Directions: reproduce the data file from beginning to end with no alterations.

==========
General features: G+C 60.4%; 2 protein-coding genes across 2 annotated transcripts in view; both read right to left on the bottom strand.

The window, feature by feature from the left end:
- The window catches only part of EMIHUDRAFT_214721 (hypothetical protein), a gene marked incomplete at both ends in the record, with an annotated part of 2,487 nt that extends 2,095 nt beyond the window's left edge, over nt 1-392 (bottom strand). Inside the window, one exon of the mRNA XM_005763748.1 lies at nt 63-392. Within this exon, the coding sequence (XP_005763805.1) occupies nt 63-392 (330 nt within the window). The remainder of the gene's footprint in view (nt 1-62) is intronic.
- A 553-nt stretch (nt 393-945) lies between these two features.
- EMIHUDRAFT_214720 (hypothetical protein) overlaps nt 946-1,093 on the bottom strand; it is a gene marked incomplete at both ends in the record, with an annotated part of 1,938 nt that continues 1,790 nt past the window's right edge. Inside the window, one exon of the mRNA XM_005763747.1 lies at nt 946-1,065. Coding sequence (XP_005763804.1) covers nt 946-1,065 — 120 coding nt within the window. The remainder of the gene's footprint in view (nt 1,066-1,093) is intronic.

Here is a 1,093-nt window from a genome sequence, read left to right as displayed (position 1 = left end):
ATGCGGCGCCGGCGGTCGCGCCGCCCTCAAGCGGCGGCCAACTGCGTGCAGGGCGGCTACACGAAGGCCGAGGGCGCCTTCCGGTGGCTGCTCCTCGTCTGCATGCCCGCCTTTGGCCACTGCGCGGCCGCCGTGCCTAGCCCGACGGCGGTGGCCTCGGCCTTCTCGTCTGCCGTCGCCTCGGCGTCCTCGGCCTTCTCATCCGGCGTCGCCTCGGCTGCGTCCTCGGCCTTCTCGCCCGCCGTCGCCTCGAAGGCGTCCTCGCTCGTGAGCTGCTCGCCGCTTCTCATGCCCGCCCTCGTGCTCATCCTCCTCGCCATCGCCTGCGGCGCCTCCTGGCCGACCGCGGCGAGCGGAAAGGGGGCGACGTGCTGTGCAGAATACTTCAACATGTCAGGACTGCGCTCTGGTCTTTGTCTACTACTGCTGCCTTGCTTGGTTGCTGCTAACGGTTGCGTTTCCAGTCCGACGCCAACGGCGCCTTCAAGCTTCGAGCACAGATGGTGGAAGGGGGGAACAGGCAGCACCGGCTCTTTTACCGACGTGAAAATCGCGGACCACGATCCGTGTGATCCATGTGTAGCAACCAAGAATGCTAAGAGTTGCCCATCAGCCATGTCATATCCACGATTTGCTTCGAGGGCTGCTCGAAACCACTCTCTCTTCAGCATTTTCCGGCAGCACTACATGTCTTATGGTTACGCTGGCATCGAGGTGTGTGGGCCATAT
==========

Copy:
General features: G+C 60.4%; 2 protein-coding genes across 2 annotated transcripts in view; both read right to left on the bottom strand.

The window, feature by feature from the left end:
- The window catches only part of EMIHUDRAFT_214721 (hypothetical protein), a gene marked incomplete at both ends in the record, with an annotated part of 2,487 nt that extends 2,095 nt beyond the window's left edge, over nt 1-392 (bottom strand). Inside the window, one exon of the mRNA XM_005763748.1 lies at nt 63-392. Within this exon, the coding sequence (XP_005763805.1) occupies nt 63-392 (330 nt within the window). The remainder of the gene's footprint in view (nt 1-62) is intronic.
- A 553-nt stretch (nt 393-945) lies between these two features.
- EMIHUDRAFT_214720 (hypothetical protein) overlaps nt 946-1,093 on the bottom strand; it is a gene marked incomplete at both ends in the record, with an annotated part of 1,938 nt that continues 1,790 nt past the window's right edge. Inside the window, one exon of the mRNA XM_005763747.1 lies at nt 946-1,065. Coding sequence (XP_005763804.1) covers nt 946-1,065 — 120 coding nt within the window. The remainder of the gene's footprint in view (nt 1,066-1,093) is intronic.

Here is a 1,093-nt window from a genome sequence, read left to right as displayed (position 1 = left end):
ATGCGGCGCCGGCGGTCGCGCCGCCCTCAAGCGGCGGCCAACTGCGTGCAGGGCGGCTACACGAAGGCCGAGGGCGCCTTCCGGTGGCTGCTCCTCGTCTGCATGCCCGCCTTTGGCCACTGCGCGGCCGCCGTGCCTAGCCCGACGGCGGTGGCCTCGGCCTTCTCGTCTGCCGTCGCCTCGGCGTCCTCGGCCTTCTCATCCGGCGTCGCCTCGGCTGCGTCCTCGGCCTTCTCGCCCGCCGTCGCCTCGAAGGCGTCCTCGCTCGTGAGCTGCTCGCCGCTTCTCATGCCCGCCCTCGTGCTCATCCTCCTCGCCATCGCCTGCGGCGCCTCCTGGCCGACCGCGGCGAGCGGAAAGGGGGCGACGTGCTGTGCAGAATACTTCAACATGTCAGGACTGCGCTCTGGTCTTTGTCTACTACTGCTGCCTTGCTTGGTTGCTGCTAACGGTTGCGTTTCCAGTCCGACGCCAACGGCGCCTTCAAGCTTCGAGCACAGATGGTGGAAGGGGGGAACAGGCAGCACCGGCTCTTTTACCGACGTGAAAATCGCGGACCACGATCCGTGTGATCCATGTGTAGCAACCAAGAATGCTAAGAGTTGCCCATCAGCCATGTCATATCCACGATTTGCTTCGAGGGCTGCTCGAAACCACTCTCTCTTCAGCATTTTCCGGCAGCACTACATGTCTTATGGTTACGCTGGCATCGAGGTGTGTGGGCCATAT